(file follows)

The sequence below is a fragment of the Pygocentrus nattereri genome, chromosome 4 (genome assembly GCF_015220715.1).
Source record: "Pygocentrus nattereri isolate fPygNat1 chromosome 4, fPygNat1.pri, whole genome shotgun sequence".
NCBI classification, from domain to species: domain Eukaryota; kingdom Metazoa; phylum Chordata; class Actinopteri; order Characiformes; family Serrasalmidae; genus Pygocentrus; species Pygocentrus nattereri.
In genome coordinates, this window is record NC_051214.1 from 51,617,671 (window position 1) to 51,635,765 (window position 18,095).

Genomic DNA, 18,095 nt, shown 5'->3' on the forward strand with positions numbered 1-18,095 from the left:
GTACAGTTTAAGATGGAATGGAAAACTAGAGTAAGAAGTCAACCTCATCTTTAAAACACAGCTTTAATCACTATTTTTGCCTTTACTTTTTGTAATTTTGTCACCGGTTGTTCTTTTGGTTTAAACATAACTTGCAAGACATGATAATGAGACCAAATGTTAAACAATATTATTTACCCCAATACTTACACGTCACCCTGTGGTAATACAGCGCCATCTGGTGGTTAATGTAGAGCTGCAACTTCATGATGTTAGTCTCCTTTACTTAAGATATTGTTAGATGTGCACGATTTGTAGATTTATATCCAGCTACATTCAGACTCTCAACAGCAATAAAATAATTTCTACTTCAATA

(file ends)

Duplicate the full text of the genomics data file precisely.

The sequence below is a fragment of the Pygocentrus nattereri genome, chromosome 4 (genome assembly GCF_015220715.1).
Source record: "Pygocentrus nattereri isolate fPygNat1 chromosome 4, fPygNat1.pri, whole genome shotgun sequence".
NCBI classification, from domain to species: domain Eukaryota; kingdom Metazoa; phylum Chordata; class Actinopteri; order Characiformes; family Serrasalmidae; genus Pygocentrus; species Pygocentrus nattereri.
In genome coordinates, this window is record NC_051214.1 from 51,617,671 (window position 1) to 51,635,765 (window position 18,095).

Genomic DNA, 18,095 nt, shown 5'->3' on the forward strand with positions numbered 1-18,095 from the left:
GTACAGTTTAAGATGGAATGGAAAACTAGAGTAAGAAGTCAACCTCATCTTTAAAACACAGCTTTAATCACTATTTTTGCCTTTACTTTTTGTAATTTTGTCACCGGTTGTTCTTTTGGTTTAAACATAACTTGCAAGACATGATAATGAGACCAAATGTTAAACAATATTATTTACCCCAATACTTACACGTCACCCTGTGGTAATACAGCGCCATCTGGTGGTTAATGTAGAGCTGCAACTTCATGATGTTAGTCTCCTTTACTTAAGATATTGTTAGATGTGCACGATTTGTAGATTTATATCCAGCTACATTCAGACTCTCAACAGCAATAAAATAATTTCTACTTCAATA